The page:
Celine Herweijer: Demographics is all really about how people change and there’s three core dynamics to that. First of all, there is going to be more of us, second of all, we’re living longer and third of all, we’re having fewer children. So, just some statistics to bring that into picture. In terms of there being more of us, by 2025 there is going to be one billion more people on the planet. One-third will be the over 65 bracket. So, we’re going to be getting older.
How that actually plays out really does vary though at a country and regional level. It’s in Africa where we’ll actually see the quickest pace of change.
In Nigeria, for example, the median age will be 21 by 2050. Somewhere like Japan, at the other end of the extreme, we’re talking about an age of 53. So, clearly, a big shift.
It’s not the case that we can wait 10 or 20 years to think about these challenges. Actually, these issues are already impacting us today.
Jon Andrews: There are quite a few reasons that organisations should care about demographics as a megatrend. One of them, for example, is that their customer base is going to change, so the demographics impact their customers as much as they do their employees.
So when organisations look at demographic challenges they need to look at four different areas. One of them is gender diversity. One of them is the impact of the aging workforce and the fact that people are going to be around a lot longer. One of them is around the different ways of working of the new millennial generation and how they need to adapt to that. The fourth one is the importance of global mobility, where the changing and shifting epicentres of the economic power base is going to mean they need to be clear on where they get their talent from, which countries.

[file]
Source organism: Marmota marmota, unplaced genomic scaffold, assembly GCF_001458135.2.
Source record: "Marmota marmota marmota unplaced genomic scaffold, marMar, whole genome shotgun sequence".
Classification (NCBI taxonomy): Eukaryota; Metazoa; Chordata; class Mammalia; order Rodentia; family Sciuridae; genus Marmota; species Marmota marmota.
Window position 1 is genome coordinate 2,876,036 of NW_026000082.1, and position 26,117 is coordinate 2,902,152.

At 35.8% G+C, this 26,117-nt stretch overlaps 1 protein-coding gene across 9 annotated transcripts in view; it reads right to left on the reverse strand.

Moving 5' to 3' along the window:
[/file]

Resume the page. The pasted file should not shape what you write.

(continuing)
It’s fantastic that we’re going to create a huge amount more diversity within the working environment and all that can do is fuel innovation across all of our economies, fuel innovation within organisations. If we can tap into the different thinking, if we can tap into a larger spectrum of age within the workforce, if we can get the melting pot to work together effectively and there is a big if in there, then all I can see is a huge amount more advanced technology coming out of it, a huge amount more efficiency in working practices and a greater collective brain from the global perspective to deal with the bigger challenges that we’ve got.
Celine Herweijer: One of the most fascinating collisions between demographics and another megatrend is that between demographics and climate change and resource scarcity. What we’re seeing here are the regions where we’re seeing the largest population increase in the emerging economies and especially in places like Sub-Saharan Africa are actually the places where climate change is going to have the biggest impact in terms of the risks that it will pose to those economies, in terms of the negative impacts it might have in terms of extreme weather event and changes in climate conditions that will make issues like health and food security and access to water increasingly difficult in the future. So, here we’re seeing a collision between growing population and increasing demand for resources and a physical change in the climate that is going to make it increasingly difficult to supply those resources.